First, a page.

Tests or procedures used by your vet to determine what is wrong with your horse, in order to reach a diagnosis.

Cost: $100 to $500

These cost ranges are approximate and may vary from region to region.
Additional charges may also apply.


Radiography, X-ray, Neck, Plain Cervical Spinal Radiographs

Cost: $100 to $500

These cost ranges are approximate and may vary from region to region.
Additional charges may also apply.


When an injury or disease process is thought to involve the spinal column of the equine neck, neck (cervical) radiographs are often needed to rule out fracture or other bony injury. Vets refer to these as plain cervical films, to distinguish them from myelogram, which is sometimes needed to provide additional information.

Neck radiographs are typically taken with the horse standing and sedated. An image capture plate (digital or film-screen) is placed on one side of the neck and x-rays are generated from the other side with an x-ray machine. An image is generated. Every attempt is made to keep the horse very still as movement can affect image quality. In most cases, 3-5 images are taken to ensure visualization of all the bones of the cervical column. These images show the vertebrae from the base of the skull to C7, as well as the inter-vertebral joints.

An experienced radiologist or clinician takes measurements and creates ratios to determine whether or not there is compression.

Why A Vet Chooses This Diagnostic


Related Observations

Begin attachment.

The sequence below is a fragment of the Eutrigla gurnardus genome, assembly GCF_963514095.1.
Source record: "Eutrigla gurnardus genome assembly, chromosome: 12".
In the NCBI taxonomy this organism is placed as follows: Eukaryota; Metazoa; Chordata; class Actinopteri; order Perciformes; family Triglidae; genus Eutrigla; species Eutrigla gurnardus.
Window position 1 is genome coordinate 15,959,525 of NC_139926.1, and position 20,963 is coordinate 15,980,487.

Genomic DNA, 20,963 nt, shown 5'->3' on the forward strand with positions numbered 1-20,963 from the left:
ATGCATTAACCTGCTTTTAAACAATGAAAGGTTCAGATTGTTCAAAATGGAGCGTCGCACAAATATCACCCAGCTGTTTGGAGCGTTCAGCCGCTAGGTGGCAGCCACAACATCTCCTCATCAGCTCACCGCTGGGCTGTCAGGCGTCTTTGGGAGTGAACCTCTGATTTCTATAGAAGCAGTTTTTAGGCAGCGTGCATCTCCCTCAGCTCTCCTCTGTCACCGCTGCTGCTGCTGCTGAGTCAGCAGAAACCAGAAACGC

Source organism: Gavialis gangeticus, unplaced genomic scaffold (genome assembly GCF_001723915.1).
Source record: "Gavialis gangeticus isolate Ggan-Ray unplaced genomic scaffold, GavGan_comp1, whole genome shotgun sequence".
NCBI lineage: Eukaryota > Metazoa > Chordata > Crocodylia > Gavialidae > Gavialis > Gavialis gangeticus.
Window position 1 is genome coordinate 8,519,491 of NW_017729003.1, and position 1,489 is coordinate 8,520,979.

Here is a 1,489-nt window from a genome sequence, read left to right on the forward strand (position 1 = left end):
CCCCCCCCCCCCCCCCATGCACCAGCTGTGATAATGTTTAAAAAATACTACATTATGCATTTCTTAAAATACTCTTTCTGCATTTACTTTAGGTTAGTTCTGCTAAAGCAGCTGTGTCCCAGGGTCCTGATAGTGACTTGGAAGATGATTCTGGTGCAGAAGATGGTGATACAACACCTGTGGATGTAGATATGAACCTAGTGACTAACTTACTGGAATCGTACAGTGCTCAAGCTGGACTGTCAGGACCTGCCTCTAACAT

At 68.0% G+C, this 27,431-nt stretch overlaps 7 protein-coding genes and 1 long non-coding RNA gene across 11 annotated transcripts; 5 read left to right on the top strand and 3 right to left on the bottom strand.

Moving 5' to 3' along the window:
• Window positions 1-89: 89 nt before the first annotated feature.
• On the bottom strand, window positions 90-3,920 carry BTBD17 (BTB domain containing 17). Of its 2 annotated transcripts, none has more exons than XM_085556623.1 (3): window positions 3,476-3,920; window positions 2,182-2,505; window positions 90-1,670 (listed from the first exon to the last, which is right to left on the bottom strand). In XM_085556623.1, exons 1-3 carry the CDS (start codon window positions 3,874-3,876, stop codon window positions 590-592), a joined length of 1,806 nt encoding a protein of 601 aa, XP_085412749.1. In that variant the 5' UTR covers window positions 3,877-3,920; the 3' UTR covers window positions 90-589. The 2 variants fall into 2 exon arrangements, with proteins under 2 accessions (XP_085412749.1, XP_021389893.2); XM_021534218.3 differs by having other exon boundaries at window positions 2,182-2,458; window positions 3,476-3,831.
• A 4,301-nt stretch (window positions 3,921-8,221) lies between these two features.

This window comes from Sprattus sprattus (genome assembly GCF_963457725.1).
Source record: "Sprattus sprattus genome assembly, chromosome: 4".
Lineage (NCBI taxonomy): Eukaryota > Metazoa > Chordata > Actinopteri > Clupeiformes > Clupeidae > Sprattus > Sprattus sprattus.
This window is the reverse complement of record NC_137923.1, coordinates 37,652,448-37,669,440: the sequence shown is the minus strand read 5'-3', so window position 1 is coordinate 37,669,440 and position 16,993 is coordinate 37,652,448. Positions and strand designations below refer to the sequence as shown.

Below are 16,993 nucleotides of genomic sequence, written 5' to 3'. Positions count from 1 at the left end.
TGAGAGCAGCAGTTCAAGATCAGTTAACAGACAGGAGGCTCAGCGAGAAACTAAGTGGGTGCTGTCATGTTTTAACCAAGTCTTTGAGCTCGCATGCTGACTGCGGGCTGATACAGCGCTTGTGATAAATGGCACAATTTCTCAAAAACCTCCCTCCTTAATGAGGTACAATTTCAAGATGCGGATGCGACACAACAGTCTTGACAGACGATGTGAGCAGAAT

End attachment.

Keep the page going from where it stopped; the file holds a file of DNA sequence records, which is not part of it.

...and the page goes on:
Your vet might choose this diagnostic test if you were making these observations.

Very Common
Less Common
more observations
These radiographs are typically helpful in diagnosing fracture, arthritis, and some types of cervical compression.

Unlike myelogram, which requires general anesthesia, plain cervical radiographs are performed in a standing sedated patient.


Plain radiographs (without myelogram) are of limited value in diagnosing compression of the spinal cord, except in severe cases.

The quality of the images depends on good technique, equipment and experience.

X-ray does not show soft tissue. Diagnostic information is mostly limited to bone.

Generally, cervical radiographs are usually only taken from the side (lateral), providing only 2 dimensional information.

your role

Questions To Ask Your Vet:
  • If the plain cervical radiographs are negative, does this mean that my horse does not have spinal compression?
  • Based on the results of this diagnostic, do you recommend myelogram?

further reading & resources


Brand Name Products

Equine health related brand name products and services.

  • Sound™ Vet Inc.
    NEXT Equine DR™
    The Evolution of Equine Digital Radiography
    Sound™ is the veterinary industry’s #1 Digital Imaging and PACS Company, with uncontested leadership positions in Ultrasound, Digital Radiography, Imaging Education, and PACS Solutions. 
    Veterinary Digital Radiography, Ultrasound, and PACS Image Management benefiting from a combined strength and synergy, driving innovation and advancing an open standard of practice integration to provide you with previously unknown levels of Quality, Efficiency, and Freedom of Choice.
    Sound™ is the veterinary industry's largest and most trusted source for X Ray, Ultrasound, Digital Radiography, Radiation Therapy Equipment, PACS - Distributed Imaging Solutions, Telemedicine, Advanced Imaging Tools, Imaging Solutions Support & Technician Training.

Author: Doug Thal DVM Dipl. ABVP